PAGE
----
Again, with the transit routes through South America having shut down, drug trafficking cartels are unable to cross the Southwest border. There has also been a dramatic reduction in the foot and car traffic to and from Mexico, a major source of America’s heroin. Not to mention the stay-at-home orders and increased law enforcement (police presence) that discourages both buyers and dealers from meeting in public.

The report from the UNODC highlights the potential effects the pandemic may have on drug production in countries like Afghanistan, which cultivates about 90% of the global illicit opium. With March to June being the critical months for the opium harvest in the country, this year’s yields could go to waste if laborers won’t be willing (or able) to travel to where the poppies are grown.

People are "panic-buying" drugs

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People aren't just stocking up on toilet paper and hand sanitizer. Many are panic-buying illegal drugs, due to the fear of looming global shortages.

Those who manage to access illicit drugs like cocaine are panic-buying so that they don’t run out of stock should the supply run out. An anonymous drug dealer told The Guardian that they do not expect any more cocaine shipments from abroad for six weeks. He said, “I sell cocaine and cannabis to suppliers in the north of England. I have 20 guys on the street servicing about 200 regular clients. But right now, we have two major concerns: sourcing drugs and making enough cash. With the looming shortage, my customers are buying ridiculous amounts of cannabis.”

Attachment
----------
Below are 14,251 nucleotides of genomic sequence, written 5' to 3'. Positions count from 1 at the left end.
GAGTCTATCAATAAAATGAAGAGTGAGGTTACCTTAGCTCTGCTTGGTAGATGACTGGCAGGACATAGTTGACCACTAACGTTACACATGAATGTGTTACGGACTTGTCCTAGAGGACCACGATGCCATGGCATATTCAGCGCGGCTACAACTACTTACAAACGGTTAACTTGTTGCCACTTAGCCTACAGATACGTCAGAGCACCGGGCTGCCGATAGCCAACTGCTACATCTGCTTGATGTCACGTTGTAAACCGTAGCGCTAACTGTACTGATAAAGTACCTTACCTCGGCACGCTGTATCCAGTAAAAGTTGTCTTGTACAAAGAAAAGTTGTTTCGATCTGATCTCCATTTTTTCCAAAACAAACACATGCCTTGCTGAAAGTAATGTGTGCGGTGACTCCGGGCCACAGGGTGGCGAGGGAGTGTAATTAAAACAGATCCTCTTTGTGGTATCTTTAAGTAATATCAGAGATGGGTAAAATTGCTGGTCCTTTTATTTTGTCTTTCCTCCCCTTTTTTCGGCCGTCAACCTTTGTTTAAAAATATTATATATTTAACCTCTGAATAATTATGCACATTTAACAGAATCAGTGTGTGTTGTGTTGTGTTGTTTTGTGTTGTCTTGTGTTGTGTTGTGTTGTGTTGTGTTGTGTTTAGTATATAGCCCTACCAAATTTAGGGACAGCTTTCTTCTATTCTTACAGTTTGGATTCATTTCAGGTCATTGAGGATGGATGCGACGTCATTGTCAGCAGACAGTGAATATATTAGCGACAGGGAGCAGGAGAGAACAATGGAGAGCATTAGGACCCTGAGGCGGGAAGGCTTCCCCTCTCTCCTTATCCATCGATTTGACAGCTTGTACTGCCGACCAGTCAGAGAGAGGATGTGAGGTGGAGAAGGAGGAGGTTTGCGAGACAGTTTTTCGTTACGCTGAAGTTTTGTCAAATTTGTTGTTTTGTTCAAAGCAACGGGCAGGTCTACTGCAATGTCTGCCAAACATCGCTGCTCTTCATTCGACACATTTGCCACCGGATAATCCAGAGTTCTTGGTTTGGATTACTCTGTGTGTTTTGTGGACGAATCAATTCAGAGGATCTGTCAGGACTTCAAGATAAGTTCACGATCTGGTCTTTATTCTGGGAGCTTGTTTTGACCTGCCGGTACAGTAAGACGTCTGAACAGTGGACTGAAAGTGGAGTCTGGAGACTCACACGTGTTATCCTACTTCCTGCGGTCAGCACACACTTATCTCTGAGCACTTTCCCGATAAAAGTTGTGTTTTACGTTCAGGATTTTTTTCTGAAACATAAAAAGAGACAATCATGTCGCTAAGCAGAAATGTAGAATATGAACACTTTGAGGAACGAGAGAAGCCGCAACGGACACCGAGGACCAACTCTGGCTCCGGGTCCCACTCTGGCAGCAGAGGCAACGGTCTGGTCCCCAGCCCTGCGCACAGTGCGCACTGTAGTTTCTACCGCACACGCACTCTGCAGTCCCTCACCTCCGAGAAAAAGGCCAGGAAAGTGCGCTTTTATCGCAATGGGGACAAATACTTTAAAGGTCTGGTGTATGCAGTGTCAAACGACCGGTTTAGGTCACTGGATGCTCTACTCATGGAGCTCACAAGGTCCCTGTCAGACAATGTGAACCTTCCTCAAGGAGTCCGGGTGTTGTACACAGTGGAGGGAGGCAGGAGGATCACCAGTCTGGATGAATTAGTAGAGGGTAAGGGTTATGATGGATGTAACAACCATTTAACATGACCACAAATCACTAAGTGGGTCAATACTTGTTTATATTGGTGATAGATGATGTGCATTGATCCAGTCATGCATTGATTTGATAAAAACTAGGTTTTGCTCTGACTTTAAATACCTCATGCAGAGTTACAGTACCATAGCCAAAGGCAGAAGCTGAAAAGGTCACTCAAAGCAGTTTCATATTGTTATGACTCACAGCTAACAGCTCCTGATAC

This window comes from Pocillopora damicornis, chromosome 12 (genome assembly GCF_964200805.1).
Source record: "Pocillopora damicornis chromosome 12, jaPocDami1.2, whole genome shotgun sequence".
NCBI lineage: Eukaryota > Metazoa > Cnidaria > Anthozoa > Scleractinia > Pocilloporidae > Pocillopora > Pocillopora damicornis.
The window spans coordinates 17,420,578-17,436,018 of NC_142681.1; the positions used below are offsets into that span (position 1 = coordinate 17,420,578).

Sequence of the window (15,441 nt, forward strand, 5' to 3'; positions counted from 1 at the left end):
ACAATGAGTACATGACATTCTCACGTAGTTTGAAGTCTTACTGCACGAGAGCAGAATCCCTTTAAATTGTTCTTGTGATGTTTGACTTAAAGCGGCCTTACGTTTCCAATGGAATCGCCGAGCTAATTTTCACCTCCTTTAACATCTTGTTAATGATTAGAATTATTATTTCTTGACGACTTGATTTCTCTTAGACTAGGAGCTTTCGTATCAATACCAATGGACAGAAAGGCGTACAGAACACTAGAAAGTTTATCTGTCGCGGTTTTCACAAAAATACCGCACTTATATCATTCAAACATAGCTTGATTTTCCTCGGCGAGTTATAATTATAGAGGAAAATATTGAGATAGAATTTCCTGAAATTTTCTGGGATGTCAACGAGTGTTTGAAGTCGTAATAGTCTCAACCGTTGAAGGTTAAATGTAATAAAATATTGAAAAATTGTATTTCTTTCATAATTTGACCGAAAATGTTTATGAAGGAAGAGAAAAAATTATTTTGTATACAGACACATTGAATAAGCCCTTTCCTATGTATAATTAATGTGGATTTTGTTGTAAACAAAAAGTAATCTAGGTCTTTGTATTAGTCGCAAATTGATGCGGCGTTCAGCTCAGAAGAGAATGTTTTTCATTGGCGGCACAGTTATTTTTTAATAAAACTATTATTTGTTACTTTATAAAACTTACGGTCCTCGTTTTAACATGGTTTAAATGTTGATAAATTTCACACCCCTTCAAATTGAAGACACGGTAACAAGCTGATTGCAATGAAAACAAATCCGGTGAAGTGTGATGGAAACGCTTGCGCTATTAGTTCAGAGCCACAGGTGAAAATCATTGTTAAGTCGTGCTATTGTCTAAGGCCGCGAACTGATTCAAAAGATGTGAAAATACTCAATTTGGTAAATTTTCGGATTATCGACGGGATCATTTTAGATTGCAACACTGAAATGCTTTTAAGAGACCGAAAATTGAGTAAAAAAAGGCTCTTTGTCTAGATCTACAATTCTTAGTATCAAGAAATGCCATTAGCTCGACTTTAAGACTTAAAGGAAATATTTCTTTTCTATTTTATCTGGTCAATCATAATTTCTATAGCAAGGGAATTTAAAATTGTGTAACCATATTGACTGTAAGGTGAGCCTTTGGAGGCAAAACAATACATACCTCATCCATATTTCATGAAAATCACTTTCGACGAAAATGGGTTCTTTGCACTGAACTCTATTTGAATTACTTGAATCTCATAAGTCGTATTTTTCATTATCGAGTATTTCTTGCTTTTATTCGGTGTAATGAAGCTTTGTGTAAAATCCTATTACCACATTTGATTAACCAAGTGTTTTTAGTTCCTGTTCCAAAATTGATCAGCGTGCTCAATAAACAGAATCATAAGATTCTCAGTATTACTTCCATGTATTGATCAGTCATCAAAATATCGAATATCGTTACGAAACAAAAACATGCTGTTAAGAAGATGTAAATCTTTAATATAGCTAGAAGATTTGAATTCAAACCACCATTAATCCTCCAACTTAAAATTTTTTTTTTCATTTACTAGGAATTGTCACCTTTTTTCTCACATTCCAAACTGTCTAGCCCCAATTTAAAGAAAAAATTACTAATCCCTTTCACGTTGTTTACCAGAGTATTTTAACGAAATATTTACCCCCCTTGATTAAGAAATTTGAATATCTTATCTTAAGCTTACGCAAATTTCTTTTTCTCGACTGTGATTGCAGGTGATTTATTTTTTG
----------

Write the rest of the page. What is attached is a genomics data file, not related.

Harmful patterns affecting public health

Of course, as you would expect, people won’t behave rationally, whether it’s about buying sanitizers or marijuana. What we have seen happen with essential goods is a depiction of what’s happening in the drug world. Whenever possible, some users stock up on their drug of choice, leading to supply issues. Stockpiling might cause users to consume more drugs than usual. And when they exhaust their stock, and cannot get more, they could end up with withdrawal syndrome.

Inevitably, they’ll try alternative drug which exposes them to harm because they may not be used to the drug or know the safe doses. The same applies to the group that cannot stock up because of different reasons – like lack of money. They also will turn to substitutes, like diazepam, fentanyl, benzodiazepines, and so on. This shortage is increasing the number of IV (injection) users who are sharing needles to share what’s available. This exposes them to the risk of contracting hepatitis, HIV/AIDS, and Coronavirus itself.

Drug cartels are getting smarter

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When the government fights the illegal drug trade, organized crime and the drug cartels fight back harder.

The UN warns that the Covid-19 pandemic may present new opportunities to some cartels. Indications reveal that drug smugglers are adapting their strategies, with some having started to take advantage of the situation to boost their image among the population by offering solutions to the vulnerable. This prompted the Trump administration to launch a war on drugs to combat drug trafficking amid Coronavirus pandemic.  In the briefing, the president said the country must not let the drug kingpins and smugglers exploit the Corona outbreak to threaten American lives. He added that the US Southern Command would increase surveillance and seizures and disruption of the drug shipment.